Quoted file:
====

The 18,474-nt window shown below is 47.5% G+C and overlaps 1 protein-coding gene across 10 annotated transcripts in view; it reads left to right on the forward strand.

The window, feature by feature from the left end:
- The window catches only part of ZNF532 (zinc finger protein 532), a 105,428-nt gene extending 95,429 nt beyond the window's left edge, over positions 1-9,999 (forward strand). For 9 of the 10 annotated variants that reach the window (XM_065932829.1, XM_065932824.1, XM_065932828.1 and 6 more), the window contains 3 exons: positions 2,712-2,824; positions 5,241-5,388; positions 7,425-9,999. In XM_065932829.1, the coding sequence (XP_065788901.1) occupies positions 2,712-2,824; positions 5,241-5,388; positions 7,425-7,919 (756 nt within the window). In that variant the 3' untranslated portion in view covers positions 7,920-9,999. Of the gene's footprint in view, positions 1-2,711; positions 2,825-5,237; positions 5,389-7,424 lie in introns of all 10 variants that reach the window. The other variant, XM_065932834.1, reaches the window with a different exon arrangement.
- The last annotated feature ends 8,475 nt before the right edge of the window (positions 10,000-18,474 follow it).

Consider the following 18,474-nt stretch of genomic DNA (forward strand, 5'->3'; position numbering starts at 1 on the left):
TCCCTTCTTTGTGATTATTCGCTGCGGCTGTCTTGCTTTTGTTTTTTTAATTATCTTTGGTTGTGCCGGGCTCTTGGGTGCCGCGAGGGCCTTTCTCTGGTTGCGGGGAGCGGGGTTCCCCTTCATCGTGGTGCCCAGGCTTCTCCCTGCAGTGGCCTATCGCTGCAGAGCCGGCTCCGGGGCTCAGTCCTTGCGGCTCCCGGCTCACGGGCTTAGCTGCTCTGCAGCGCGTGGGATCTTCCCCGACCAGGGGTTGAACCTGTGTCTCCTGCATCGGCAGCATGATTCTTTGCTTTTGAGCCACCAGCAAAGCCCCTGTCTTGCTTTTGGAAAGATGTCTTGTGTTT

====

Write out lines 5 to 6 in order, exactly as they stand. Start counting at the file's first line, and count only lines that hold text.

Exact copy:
Consider the following 18,474-nt stretch of genomic DNA (forward strand, 5'->3'; position numbering starts at 1 on the left):
TCCCTTCTTTGTGATTATTCGCTGCGGCTGTCTTGCTTTTGTTTTTTTAATTATCTTTGGTTGTGCCGGGCTCTTGGGTGCCGCGAGGGCCTTTCTCTGGTTGCGGGGAGCGGGGTTCCCCTTCATCGTGGTGCCCAGGCTTCTCCCTGCAGTGGCCTATCGCTGCAGAGCCGGCTCCGGGGCTCAGTCCTTGCGGCTCCCGGCTCACGGGCTTAGCTGCTCTGCAGCGCGTGGGATCTTCCCCGACCAGGGGTTGAACCTGTGTCTCCTGCATCGGCAGCATGATTCTTTGCTTTTGAGCCACCAGCAAAGCCCCTGTCTTGCTTTTGGAAAGATGTCTTGTGTTT